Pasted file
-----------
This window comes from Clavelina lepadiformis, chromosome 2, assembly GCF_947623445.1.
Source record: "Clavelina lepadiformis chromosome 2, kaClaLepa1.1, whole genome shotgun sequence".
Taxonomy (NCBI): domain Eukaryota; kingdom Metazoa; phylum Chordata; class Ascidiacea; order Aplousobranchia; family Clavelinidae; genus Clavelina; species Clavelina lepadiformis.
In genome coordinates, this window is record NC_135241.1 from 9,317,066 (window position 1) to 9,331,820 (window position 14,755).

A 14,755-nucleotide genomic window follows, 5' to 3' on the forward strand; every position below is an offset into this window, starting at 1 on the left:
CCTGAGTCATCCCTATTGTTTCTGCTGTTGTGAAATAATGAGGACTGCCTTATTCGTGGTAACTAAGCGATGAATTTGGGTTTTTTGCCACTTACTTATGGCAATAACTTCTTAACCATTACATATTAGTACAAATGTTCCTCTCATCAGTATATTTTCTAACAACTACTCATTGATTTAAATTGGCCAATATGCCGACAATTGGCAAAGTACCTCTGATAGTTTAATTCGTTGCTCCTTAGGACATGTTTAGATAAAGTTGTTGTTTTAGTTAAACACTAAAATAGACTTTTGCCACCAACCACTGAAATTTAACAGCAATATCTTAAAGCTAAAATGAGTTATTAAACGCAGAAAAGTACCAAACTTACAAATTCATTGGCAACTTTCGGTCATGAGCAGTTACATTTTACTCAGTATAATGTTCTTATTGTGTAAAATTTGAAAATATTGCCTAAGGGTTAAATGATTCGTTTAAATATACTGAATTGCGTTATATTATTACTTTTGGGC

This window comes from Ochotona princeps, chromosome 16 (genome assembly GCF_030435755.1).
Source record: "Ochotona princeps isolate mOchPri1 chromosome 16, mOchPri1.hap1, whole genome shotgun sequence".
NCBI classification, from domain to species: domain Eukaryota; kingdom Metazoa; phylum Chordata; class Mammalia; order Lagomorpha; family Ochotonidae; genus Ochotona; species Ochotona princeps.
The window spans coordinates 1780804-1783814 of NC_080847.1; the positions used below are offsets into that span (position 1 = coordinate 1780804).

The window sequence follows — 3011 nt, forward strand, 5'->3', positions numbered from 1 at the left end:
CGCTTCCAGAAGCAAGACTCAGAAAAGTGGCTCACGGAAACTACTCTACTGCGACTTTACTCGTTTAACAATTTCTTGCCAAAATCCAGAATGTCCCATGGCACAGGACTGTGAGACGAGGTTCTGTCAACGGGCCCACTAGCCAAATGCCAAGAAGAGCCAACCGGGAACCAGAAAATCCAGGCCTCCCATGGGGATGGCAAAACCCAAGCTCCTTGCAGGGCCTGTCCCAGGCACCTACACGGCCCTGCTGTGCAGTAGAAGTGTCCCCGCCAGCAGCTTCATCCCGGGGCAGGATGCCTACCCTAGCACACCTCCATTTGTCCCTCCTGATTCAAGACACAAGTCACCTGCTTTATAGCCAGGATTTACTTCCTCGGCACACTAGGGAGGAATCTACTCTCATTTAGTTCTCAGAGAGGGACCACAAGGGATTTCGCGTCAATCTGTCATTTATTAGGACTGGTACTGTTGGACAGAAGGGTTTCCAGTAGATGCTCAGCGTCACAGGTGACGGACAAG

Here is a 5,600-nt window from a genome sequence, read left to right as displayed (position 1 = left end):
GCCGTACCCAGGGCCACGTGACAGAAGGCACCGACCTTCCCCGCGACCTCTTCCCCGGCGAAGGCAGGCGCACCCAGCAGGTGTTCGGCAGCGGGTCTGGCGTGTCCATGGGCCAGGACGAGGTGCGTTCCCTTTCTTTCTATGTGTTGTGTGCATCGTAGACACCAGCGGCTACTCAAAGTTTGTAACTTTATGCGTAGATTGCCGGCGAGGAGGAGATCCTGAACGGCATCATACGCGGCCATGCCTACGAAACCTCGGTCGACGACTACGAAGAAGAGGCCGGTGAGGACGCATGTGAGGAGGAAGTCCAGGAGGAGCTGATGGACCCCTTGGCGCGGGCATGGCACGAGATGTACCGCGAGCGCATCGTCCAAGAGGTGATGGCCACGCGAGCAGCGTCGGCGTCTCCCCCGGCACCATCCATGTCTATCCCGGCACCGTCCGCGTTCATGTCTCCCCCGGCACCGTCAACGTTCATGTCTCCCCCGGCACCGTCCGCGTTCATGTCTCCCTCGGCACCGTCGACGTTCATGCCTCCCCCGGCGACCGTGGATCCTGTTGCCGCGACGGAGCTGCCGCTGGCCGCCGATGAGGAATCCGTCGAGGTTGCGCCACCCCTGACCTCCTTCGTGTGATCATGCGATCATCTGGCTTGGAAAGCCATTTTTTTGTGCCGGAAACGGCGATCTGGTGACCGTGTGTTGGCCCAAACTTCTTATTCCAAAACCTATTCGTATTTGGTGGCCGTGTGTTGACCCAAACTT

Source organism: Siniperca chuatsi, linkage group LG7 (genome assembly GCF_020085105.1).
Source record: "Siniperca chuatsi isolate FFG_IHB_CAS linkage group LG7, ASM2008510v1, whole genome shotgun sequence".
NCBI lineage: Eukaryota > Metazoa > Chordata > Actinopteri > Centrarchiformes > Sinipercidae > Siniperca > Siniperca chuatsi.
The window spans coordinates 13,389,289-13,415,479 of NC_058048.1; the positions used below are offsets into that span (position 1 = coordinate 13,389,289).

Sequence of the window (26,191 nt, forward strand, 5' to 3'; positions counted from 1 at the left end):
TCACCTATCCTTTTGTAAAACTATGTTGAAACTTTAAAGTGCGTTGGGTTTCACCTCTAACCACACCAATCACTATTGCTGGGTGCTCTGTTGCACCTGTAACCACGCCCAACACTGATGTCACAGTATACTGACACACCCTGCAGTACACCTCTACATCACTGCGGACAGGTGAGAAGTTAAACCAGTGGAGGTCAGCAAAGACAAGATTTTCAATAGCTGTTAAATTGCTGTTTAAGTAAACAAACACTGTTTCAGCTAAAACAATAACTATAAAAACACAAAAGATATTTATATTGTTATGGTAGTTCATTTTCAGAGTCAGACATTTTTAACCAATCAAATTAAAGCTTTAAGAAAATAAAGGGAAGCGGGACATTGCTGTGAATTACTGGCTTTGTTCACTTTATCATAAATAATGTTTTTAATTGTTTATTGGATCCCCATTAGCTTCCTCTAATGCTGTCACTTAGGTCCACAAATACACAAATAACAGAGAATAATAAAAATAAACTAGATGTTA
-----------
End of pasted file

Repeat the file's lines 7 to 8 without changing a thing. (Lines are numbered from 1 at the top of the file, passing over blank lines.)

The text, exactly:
This window comes from Ochotona princeps, chromosome 16 (genome assembly GCF_030435755.1).
Source record: "Ochotona princeps isolate mOchPri1 chromosome 16, mOchPri1.hap1, whole genome shotgun sequence".